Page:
White Rabbit 45 by The Jefferson Airplane

May 31, 2010

When Grace Slick replaced Signe Anderson as the lead singer of the Jefferson Airplane she brought along a couple of songs she had written for her previous group, The Great Society. “Somebody To Love” and “White Rabbit ” would be the only two top forty hits of their Rock And Roll Hall Of Fame Career.

Grace Slick was one of the great female vocalists in rock history and “White Rabbit” remains one of her signture performances. Released by the Airplane during 1967, it rose to the number eight position on The American singles charts.

It was one of the first drug songs to receive wide spread radio airplay. The Alice In Wonderland hallucinatory drug imagery made it a summer of love and sixties psychedelic classic. The music was similar in style to “Ravel’s Bolero” as it continued to build throughout the song and provided a solid foundation for Slick’s vocal.

“White Rabbit” is now regarded as one of rock’s most memorable and influential songs. Any study of sixties rock ‘n’ roll should include a visit to the “White rabbit.”

I Had Too Much To (Last Night) 45 by The Electric Prunes

May 30, 2010

Every once in awhile during the 1960’s a garage/psychedelic band would have a hit song and then quickly disappear. The Electric Prunes did have the hit song but went on to issue a number of excellent albums. In fact they are still producing quality albums today.

“I first heard “I Had Too Much To Dream (Last Night) at a high school dance. It remains one of the better examples of sixties psychedelica from the era. The raw vocals and distorted dual guitars help to put it over the top.
It would climb to number eleven on The American charts during 1967.

“I Had Too Much To Dream (Last Night) is still worth seeking out and while you’re at it, pick up an album or two.

Catfish Rising by Jethro Tull

May 29, 2010

A new decade had dawned in the nineties, and Jethro Tull celebrated with a new studio album. Catfish Rising turned down the keyboard/synthesizer sound and turned up Martin Barre’s guitar which is always a positive. What resulted was their most rocking album since Rock Island, even though it was understated in places. It even had a bluesy feel at its core. An additional treat was the mandolin playing of Ian Anderson and Barre.

This would be bass player Dave Pegg’s last album with the group and his imaginative playing in the future would be missed. Mainstays Ian Anderson and Martin Barre provided their usual expertise and Doane Perry was now the full time drummer. Keyboardist Andy Giddings contributed to three tracks. He would become an important fixture in their future.

Catfish Rising was not as bad as some critics of the day made it out to be, but rather takes its place as a solid if not spectacular part of the Jethro Tull catalog.

“Thinking Round Corners” and “Doctor To My Disease” are both nice rockers and “Occasional Demons” even invades ZZ Top territory a little. “Like A Tall Thin Girl” and “Gold-Tipped Boots, Black Jacket and Tie” provide a nice counterpoint as they are acoustic based pieces. The longest song, “White Innocence” which is close to eight minutes, reminds me of their classic “Budapest” which for me is a good thing.

Yes, there are a number of average tunes which may be considered filler but none are offensive. Tracks such as “Rocks On The Road,” “This Is Not Love,” and “When Jesus Came To Play” may not be well known Tull songs but they are worth exploring every now and then. My only real complaint is the lyrics are a little more bawdy in places than they need to be, but such is the mind of Ian Anderson.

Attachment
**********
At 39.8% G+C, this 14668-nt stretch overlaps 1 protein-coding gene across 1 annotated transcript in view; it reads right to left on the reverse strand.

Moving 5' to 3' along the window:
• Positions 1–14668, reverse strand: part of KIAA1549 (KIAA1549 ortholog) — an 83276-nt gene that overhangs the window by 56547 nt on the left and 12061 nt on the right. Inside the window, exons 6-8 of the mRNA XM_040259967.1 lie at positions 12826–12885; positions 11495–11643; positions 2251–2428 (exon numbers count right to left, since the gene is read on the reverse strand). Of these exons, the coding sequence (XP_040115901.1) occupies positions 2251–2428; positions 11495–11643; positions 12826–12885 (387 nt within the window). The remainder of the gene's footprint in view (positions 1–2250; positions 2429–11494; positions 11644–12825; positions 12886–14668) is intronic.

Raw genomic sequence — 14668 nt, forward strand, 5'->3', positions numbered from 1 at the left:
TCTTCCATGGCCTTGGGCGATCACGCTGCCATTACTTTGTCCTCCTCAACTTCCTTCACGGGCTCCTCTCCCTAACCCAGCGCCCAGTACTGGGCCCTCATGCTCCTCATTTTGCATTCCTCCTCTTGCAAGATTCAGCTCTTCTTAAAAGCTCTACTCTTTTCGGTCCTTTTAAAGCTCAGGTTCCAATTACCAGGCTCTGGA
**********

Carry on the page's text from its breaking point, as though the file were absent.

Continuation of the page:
Catfish Rising may seem a little dated in places but at the time it showed that Jethro Tull was alive and well in the nineties. Today it may not be an album which comes to mind very often, but it still provides a pleasant listen.

Article first published as Music Review: Jethro Tull – Catfish Rising on Blogcritics.

The Dawn Of Correction 45 by The Spokesmen

May 28, 2010

My last post was a review of Barry McGuire’s chart topping hit “Eve Of Destruction.” Well you can’t mention that song without the rebuttle of “The Dawn Of Correction” by The Spokesmen.

The Spokesmen were a folk type trio made up of Jon Medora, Roy Gilmore, and David White who was a former member of the fifties group Danny and The Juniors.

“The Dawn Of Correction” was a patriotic song that presented a critique of the views expressed by Barry McGuire. It reached number 36 on the American singles charts while “Eve Of Destruction” went to number one proving the at least for the record buying public of the mid-sixties protest was more popular than patriotism.

Eve Of Destruction 45 by Barry McGuire

May 28, 2010

Barry McGuire was part of the early sixties folk movement. First as a member of a duo named Barry & Barry and then with The New Christy Minstrels where he co-wrote their hit “Green Green.”

His greatest musical claim to fame was his recording of “Eve Of Destruction.” The song was written by P.F. Sloan and offered to The Byrds who promptly rejected it. McGuire would record his version and by September of 1965 it was the number one single in America.

“Eve Of Destruction” is one of the great mid-sixties protest songs. The Vietnam Was was building, the cold war was ongoing, the nuclear arms race, and the civil rights movement were all covered in the lyrics. His gravelly voice gave it just he right touch.

This would be the high point of his career. He would eventually go on to a long career as a Christian singer which was far removed from the “Eve Of Destruction.”

Ladies Of The Canyon by Joni Mitchell